by KRISTIAN PARTINGTON
It’s been more than a year since livestock trucker and farmer Frank DeBoer challenged the decision of a veterinary inspector to euthanize a lame cow at the Hagersville Livestock Auction Barn near Cayuga.
Earlier this month a Justice of the Peace at the Ontario Court of Justice in Cayuga found DeBoer guilty of one count under the Livestock Community Sales Act for obstructing an inspector in the course of duty. The livestock trucker must now pay a fine of $800 plus a victim fine surcharge of $125.
A provincial news release indicates that DeBoer prevented a veterinary inspector from euthanizing a lame cow that was not medically fit to be transported without undue suffering.
David Honey, president of the Niagara Landowners Association, which has been advocating on DeBoer’s behalf, says that despite the inspector’s assertion the cow was unfit for humane transport it managed to avoid harness before running from its pen when the gate was opened. Honey maintains the animal was fit for transport and simply needed a “pedicure.” It was later retuned to its owner and had its hoof trimmed. Ten days later it sold at auction without incident.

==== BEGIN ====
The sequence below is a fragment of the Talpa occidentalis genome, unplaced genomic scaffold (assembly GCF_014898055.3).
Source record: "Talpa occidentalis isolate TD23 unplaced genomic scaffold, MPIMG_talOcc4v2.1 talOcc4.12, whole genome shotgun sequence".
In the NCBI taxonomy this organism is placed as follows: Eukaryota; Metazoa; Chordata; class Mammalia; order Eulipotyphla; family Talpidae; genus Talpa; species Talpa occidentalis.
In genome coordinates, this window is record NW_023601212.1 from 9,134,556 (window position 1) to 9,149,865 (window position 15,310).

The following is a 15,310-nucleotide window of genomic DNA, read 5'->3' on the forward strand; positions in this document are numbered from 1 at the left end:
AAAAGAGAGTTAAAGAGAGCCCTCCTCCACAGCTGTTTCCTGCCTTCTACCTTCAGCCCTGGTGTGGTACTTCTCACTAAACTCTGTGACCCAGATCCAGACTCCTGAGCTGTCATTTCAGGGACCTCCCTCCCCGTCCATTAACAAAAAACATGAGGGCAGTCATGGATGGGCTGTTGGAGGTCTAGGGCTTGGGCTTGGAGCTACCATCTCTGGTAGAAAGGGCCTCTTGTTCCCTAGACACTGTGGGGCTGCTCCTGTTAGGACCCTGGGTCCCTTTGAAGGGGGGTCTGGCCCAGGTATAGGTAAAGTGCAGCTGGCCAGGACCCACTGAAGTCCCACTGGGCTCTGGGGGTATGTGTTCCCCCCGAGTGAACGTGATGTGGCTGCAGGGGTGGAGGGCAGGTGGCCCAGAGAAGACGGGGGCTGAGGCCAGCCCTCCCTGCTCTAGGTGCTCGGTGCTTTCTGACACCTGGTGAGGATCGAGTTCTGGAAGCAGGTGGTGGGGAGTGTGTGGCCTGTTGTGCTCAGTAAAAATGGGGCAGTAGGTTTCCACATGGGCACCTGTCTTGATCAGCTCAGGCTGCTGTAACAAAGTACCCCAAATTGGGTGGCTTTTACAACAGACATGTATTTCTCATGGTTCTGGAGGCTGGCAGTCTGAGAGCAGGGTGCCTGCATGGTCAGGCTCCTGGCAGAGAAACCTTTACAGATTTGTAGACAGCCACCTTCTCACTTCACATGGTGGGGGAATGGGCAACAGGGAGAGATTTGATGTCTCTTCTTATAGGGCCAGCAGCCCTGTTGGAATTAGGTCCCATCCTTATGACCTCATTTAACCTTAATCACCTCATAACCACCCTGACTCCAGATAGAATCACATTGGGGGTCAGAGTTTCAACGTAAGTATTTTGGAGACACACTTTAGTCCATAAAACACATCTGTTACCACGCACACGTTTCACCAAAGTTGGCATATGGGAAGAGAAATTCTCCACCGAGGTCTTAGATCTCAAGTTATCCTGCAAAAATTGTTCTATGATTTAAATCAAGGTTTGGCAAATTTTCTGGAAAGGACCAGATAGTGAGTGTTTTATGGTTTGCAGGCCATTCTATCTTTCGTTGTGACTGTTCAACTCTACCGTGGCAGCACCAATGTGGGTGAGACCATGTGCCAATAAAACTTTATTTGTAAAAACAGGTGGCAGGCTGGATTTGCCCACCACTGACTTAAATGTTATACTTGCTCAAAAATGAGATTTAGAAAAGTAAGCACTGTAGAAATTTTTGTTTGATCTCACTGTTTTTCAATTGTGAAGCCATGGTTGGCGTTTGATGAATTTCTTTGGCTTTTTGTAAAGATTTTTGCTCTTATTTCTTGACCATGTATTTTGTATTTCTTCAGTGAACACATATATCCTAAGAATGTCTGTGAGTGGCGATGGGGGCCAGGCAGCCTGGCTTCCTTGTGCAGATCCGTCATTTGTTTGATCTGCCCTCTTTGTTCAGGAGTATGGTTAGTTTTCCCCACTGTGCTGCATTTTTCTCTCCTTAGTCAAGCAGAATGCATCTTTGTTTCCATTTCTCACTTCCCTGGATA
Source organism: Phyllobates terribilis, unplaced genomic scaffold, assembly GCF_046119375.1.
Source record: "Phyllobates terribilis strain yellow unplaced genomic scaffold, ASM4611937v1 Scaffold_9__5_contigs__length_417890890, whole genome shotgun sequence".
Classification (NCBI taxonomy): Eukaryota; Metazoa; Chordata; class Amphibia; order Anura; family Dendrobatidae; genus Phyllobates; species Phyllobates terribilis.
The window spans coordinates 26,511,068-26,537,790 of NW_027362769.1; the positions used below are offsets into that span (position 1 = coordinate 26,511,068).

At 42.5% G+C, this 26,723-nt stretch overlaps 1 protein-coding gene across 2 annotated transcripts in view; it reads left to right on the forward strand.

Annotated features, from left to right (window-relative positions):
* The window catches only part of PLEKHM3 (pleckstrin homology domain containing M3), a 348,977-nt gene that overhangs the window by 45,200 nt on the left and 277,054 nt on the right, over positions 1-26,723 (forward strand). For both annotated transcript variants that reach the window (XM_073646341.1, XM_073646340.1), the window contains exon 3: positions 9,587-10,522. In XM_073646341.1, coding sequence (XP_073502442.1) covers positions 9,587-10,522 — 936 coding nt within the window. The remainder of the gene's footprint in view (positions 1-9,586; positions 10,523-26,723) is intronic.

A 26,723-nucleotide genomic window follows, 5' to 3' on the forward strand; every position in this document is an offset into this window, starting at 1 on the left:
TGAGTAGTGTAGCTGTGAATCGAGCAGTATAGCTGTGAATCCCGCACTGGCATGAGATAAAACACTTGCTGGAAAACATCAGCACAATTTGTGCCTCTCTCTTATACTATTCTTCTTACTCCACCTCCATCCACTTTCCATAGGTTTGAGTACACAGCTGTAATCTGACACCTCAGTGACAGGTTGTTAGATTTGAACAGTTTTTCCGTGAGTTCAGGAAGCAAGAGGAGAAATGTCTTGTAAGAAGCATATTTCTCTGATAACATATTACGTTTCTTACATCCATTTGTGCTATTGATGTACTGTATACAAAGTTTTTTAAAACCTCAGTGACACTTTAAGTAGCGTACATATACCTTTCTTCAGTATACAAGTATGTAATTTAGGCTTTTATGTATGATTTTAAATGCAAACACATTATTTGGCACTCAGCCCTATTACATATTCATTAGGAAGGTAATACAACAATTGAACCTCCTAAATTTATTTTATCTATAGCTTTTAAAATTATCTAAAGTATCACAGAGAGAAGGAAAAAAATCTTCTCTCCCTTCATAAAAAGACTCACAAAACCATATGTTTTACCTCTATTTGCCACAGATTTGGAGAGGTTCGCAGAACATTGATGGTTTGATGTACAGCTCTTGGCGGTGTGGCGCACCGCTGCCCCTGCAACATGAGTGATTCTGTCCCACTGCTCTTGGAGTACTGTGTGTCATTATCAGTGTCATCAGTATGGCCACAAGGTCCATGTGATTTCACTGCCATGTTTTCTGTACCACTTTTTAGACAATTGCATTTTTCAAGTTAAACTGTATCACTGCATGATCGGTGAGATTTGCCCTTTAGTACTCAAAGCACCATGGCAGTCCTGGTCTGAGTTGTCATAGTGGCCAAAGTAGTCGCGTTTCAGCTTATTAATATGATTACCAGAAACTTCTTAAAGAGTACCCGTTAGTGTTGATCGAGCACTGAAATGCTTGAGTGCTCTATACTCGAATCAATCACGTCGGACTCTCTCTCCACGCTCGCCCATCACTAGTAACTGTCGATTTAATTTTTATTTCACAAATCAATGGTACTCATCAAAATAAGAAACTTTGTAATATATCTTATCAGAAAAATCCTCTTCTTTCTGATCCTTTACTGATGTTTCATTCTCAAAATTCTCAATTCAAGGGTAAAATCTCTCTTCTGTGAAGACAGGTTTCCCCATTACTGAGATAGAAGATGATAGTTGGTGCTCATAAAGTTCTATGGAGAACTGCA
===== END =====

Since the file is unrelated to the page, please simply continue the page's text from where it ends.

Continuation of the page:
DeBoer could not be reached for comment.
Honey says DeBoer spoke on behalf of 16 other farmers on site who questioned the decision to euthanize the animal. DeBoer did not own the animal.
The case should never have reached the courts, Honey says. “All Frank was asking for was a second opinion and she (the inspector) wouldn’t give it to him.”
Honey says he’d like to see the Act changed to allow those who disagree with an inspector’s decision to appeal it on the spot in order to avoid unnecessary euthanasia.
Ontario Ministry of Agriculture, Food and Rural Affairs Regulatory Compliance Unit Manager Rodger Dunlop says there are no intentions to make changes to the Act at this time.
As it stands, livestock handlers have no option but to “abide by the inspector’s decision.”
“One of the purposes of the Livestock Community Sales Act is to monitor the humane handling of livestock,” he says. “The ministry takes its responsibility under the Act seriously.”
Dunlop declined comment on the specifics of the DeBoer case, noting he wasn't there so he wouldn't speculate.
Honey says his association and others across the province will continue to oppose the power bestowed upon inspectors to make decisions without input from experienced livestock handlers.
“If someone wants to wrongfully seize and destroy your property,” he said, “you should have the right to stop them and question their motives.” BF